On August 29, 2012, at 7 PM, without warning, Project 9-6-1 signed off following a farewell message from program director Chris "The OC" Williams, ending the station with "Free Bird" by Lynyrd Skynyrd. After stunting with an hour of jockless pop songs and the opening chorus to "Ready or Not" by The Fugees, the station flipped to Top 40, branded as "Power 96.1." The station launched the new format with 9,600 songs commercial free. The first song on "Power" was "Party Rock Anthem" by LMFAO.
Because of the flip and the amount of protest associated with it, Cumulus Media flipped W255CJ FM 98.9 (formerly the home of the second incarnation of 99X) to active rock three days after. In February 2013, Cumulus merged that format into the existing classic rock format of WNNX FM "Rock 100.5", just as WKLS had done previously.
On September 11, 2012, WKLS changed call letters to WWPW to match their new "Power" branding.
Project 9-6-1 returned to the air on HD radio via digital subchannel HD-2 a few days after the flip, and was heard online via iHeartRadio. It was also heard via DTV radio on WANN-CD (physical TV channel 29, virtual channel 32.23, with Power 96-1 on 32.24). The new incarnation of Project 9-6-1 ran with disc jockeys, though apparently through voice-tracking and broadcast automation using iheartradio's "Rock Nation" feed. However, in April 2013, the HD-2 channel changed formats to rhythmic CHR, and became the new home of "WiLD" after WWVA/WWLG's flip to alternative rock.
The station's HD-3 channel now carries ESPN Deportes Radio since WGST AM 640 flipped back to English-language programming in early June 2013; however, this is primarily a legal fiction which allows it to be transmitted on "translator" station W222AF FM 92.3, circumventing caps on excessive concentration of media ownership in a single media market. That station transmits from the current WWPW/WUBL tower, despite the fact that translator stations are intended to rebroadcast the primary audio to areas where terrain shielding blocks the main signal to distant areas. Although now identifying hourly as WWPW HD-3, the FCC database still shows W222AF as retransmitting WUBL HD-3 (which now simulcasts WGST), from when it aired 24/7 Comedy as "Comedy 92-3". It does not air its own broadcast callsign at all. For unknown reasons, the station still airs at least as many public-service announcements as it does radio commercials, and mostly if not entirely in English, despite now airing all Spanish-language radio programming.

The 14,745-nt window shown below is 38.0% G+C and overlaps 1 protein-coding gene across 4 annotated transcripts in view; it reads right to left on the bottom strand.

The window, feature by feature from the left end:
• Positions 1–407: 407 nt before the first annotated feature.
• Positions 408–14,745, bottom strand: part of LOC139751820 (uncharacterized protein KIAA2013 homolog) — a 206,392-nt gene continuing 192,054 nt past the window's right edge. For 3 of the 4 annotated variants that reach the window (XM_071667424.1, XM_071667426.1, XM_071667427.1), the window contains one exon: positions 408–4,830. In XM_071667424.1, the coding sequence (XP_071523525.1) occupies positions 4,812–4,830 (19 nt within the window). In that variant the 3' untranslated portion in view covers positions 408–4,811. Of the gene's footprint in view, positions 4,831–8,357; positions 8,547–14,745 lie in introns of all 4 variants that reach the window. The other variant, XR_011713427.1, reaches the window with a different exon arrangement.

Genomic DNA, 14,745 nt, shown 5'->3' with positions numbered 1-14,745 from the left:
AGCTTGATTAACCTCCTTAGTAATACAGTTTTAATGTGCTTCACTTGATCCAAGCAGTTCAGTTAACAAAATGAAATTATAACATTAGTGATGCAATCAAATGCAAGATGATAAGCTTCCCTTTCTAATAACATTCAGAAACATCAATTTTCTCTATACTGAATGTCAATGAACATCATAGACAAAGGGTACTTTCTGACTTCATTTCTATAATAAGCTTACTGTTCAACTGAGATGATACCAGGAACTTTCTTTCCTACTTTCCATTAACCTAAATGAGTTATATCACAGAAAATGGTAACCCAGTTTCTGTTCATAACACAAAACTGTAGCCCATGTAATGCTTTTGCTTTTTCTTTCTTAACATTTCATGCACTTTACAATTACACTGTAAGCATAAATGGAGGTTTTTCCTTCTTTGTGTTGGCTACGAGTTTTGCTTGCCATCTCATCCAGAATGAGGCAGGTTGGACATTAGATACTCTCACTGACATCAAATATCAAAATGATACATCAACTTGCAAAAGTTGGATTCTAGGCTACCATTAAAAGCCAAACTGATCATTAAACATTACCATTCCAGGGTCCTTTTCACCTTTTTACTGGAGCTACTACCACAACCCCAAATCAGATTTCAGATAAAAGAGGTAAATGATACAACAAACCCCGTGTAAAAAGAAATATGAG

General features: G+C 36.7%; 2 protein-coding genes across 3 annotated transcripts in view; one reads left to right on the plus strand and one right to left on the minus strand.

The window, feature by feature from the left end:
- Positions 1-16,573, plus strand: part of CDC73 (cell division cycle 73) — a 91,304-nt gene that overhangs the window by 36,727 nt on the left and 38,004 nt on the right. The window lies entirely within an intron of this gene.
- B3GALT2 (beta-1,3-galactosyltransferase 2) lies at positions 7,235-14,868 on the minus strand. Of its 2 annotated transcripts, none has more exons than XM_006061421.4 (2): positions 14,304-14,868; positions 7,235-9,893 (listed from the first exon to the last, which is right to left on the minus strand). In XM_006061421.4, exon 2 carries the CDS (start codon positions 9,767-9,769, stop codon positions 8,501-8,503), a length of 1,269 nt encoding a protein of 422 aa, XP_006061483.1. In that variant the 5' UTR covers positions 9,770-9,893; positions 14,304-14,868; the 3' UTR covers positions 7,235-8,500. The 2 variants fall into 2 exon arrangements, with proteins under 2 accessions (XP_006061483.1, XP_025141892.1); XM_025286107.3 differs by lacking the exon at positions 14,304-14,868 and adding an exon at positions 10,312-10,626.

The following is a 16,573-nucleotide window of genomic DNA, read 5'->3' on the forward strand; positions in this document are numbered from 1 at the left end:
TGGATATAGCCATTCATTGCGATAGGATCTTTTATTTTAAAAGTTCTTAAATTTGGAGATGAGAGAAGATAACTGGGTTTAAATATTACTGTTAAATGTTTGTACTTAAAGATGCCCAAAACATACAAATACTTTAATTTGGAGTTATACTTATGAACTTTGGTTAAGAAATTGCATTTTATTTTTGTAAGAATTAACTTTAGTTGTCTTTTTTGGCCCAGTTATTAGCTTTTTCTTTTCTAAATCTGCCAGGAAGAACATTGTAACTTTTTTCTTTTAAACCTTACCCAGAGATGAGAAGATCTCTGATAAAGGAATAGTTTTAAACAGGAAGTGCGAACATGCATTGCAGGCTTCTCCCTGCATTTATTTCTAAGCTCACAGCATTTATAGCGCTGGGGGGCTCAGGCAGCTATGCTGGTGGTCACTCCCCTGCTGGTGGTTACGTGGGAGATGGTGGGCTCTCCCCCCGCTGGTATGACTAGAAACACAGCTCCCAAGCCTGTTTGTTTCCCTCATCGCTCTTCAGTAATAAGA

In 2005 and 2006, in addition to broadcasting music, WKLS carried broadcasts of Atlanta Braves baseball games, along with sister station WGST AM 640. When the new format changed, sister station WUBL FM ("94.9 The Bull") took over the broadcasts effective with the 2007 season. The broadcast contract ran through the 2009 season, and on March 2 that year, it was announced that the Braves games would return to WKLS.
WKLS broadcasts in IBOC digital radio, using the HD Radio system from iBiquity. On January 30, 2006, the station added a separate HD-2 channel, known under the branding "The Incubator", which featured an adult album alternative format. It had changed names to "The Alternative Project" or "Project 9-6-1".
In late March 2010, low-power digital TV station WANN-LD (also located in Atlanta), started carrying the audio of WKLS on one of its multiplexed, audio-only digital subchannels. Originally on virtual channel 32.13, it was then moved to 32.103, with 32.101 to 32.106 reserved for other Clear Channel stations in Atlanta. As of 7 April 2010[update], it is now on 32.23, with "Project 9-6-1" on 32.25.
- Ho, Rodney (May 24, 2011). "Radio & TV Talk Howard Stern contributor Kidd Chris joining Project 9-6-1". Access Atlanta. Retrieved 25 May 2011.
- Official website
- Query the FCC's FM station database for WWPW
- Radio-Locator information on WWPW
- Query Nielsen Audio's FM station database for WWPW